9 Tricks for Containing Toy Clutter

We had an overflow of kids’ toys before Christmas. Now, things are out of control. New gifts and toys have flooded our house, and I feel like I’m drowning in battery-operated gizmos and gadgets. Even though I feel toy claustrophobia, I have a hard time getting rid of things. It’s a hoarder’s instinct. But I refuse to kick the New Year off with kid clutter up to my eyes, so here’s the method I’ve been using to get control over the past few days.


9 Tricks for Containing Toy Clutter

1. Forget Toy Story. Don’t anthropomorphize every toy in the house — they don’t have personalities; they don’t really come to life when you leave the room. Remember this so you can …

2. Be brutal. It’s easy to be sentimental over toys. First stuffed animals and well-worn toys weasel their way into your heart. But if they’ve since been relegated to the bottom of the toy bin and never see the light of day? You and your kids will forget about them as soon as they’re packed and purged. If you have a hard time being brutal …

3. Store toys “temporarily.” Pack toys up for the basement or storage closet. Then, you can either swap out toys so that the kids get “new” toys every now and then or, most likely, forget about these extras and decide you’re fine to part with them for good.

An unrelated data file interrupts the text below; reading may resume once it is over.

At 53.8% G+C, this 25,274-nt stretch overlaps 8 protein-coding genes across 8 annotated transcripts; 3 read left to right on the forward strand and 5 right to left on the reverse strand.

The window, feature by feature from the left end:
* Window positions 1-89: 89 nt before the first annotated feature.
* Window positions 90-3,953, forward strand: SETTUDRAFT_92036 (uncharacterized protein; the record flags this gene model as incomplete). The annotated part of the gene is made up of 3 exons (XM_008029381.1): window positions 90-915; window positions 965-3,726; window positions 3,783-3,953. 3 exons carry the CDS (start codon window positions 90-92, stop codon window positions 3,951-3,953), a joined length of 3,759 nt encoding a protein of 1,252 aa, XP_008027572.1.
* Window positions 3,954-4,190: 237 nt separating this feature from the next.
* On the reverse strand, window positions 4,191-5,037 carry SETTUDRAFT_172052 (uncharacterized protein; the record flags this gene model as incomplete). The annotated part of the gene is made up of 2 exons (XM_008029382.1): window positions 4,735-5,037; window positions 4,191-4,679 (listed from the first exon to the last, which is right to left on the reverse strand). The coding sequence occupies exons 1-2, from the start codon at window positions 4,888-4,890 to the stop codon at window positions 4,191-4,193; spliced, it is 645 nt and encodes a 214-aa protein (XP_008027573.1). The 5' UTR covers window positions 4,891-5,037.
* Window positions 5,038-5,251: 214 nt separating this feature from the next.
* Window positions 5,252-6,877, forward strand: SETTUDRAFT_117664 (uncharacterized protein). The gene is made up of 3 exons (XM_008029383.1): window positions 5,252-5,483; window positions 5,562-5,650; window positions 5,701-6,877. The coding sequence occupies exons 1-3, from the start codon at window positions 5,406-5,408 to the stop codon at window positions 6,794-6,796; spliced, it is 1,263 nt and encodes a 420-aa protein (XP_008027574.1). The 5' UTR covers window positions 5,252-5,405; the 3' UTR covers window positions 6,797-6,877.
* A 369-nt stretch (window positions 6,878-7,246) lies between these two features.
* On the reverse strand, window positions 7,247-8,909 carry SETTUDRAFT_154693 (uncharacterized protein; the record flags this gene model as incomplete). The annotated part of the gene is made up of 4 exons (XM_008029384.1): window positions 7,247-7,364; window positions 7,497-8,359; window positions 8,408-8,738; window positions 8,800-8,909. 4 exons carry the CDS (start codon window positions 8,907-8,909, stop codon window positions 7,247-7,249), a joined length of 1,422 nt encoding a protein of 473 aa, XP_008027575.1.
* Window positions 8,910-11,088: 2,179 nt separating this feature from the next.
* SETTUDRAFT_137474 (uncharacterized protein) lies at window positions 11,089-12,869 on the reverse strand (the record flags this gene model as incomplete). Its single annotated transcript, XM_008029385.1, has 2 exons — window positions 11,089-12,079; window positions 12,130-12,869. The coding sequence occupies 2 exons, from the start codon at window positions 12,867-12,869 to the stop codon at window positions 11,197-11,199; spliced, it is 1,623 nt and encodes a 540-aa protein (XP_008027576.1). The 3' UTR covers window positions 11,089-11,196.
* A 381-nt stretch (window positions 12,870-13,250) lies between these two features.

4. Ask: Do you have multiples? How many dolls do you have? Do you really need a hundred trains? Most likely culling a few from the bunch won’t be noticed.

5. Ask: Is it broken? If something is broken or has missing parts, toss!

6. Ask: Is it annoying? Does it make annoying sounds or play annoying songs? Do fights break out any time this toy makes an appearance? This is an easy call.

7. Ask: Do the kids care? Recruit the kiddos to pare down the toy stash. Sometimes they’re more ready to move on than you think. Once you’ve made some tough decisions …

8. Store like with like. Art supplies? Store them together. Keep puzzles in one place. Get a bin for cars or trains or blocks or character figures or Legos or dolls — and try to keep like items together as much as possible. It makes it easier for kids to know where to put them when they’re done playing, and it can help you see what’s being played with the most for the next purge party.

9. Donate or give. Knowing toys are being donated to a good cause or to someone who can use it can help assuage the guilt when you get rid of toys. Someone will get some good out of it!

Now that I have three kids, it’s tough for me to get rid of toys the baby might enjoy. But then I remind myself that she’ll have birthdays and Christmases, too …

What’s your favorite trick to cut the toy clutter? I personally love No. 3 because I rarely end up getting stuff back out! —Erin

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